RG Research: Molecular Clouds

About one-tenth of the mass of our Galaxy is interstellar gas, about half of it atomic hydrogen and helium and most of the rest molecules-mainly molecular hydrogen but over a hundred other compounds as well. Because molecular hydrogen has no strong transitions at radio or millimeter wavelengths, the molecular component was largely unsuspected until about 35 years ago when the trace molecule carbon monoxide (CO) was first detected in space. Since then, large-scale CO surveys of the Galaxy have shown that the molecular gas is mainly concentrated in large, cold, relatively dense clouds, some containing up to a million times the mass of the Sun. All star formation takes place within the denser cores of these clouds, where the process is largely obscured optically by trace amounts of dust. Astronomers in the R&G Division play a leading role in star formation research because the radio and infrared telescopes they employ can penetrate the dust to reveal both the initial conditions and early stages of star formation.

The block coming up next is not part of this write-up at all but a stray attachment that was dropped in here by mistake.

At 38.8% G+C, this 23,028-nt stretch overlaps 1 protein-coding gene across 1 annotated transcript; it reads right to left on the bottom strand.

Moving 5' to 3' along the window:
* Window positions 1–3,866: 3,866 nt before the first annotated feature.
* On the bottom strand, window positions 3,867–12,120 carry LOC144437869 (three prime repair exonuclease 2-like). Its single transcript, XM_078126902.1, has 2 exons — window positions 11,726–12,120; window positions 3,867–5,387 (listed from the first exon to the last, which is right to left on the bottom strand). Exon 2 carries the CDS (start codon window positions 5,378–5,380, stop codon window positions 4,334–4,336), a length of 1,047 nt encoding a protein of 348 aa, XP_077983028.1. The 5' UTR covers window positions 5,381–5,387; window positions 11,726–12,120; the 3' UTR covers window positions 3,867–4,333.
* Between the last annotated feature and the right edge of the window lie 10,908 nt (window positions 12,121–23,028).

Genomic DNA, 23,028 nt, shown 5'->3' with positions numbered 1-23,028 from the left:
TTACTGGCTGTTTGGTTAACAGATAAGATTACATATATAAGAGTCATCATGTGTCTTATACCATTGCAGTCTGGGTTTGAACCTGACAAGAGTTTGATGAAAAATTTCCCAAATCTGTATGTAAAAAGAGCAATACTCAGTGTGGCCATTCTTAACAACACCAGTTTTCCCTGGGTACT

Project Links People

Tom Dame, Jan Forbrich, Alyssa Goodman, Paul Ho, Charles Lada, Phil Myers, Nimesh Patel, Patrick Thaddeus, Sridharan Tirupati, Qizhou Zhang

On-going collaborators, formerly at the CfA

Erik Rosolowsky, Jens Kauffmann, Paula Teixeira, Rahul Shetty, Lori Allen, Elizabeth Lada, Joao Alves

  Image of Orion shown in Molecular Clouds

The white lines outline the constellation of Orion the Hunter. The slightly pinkish blob in the Hunter's sword is the Orion Nebula, the nearest and most well-studied region of massive star formation. Flashing on and off is a map of the distribution of dense molecular gas in Orion, obtained with the CfA millimeter-wave telescope. Note how the Orion Nebula lies in the densest part of the Orion molecular cloud.


Section Photo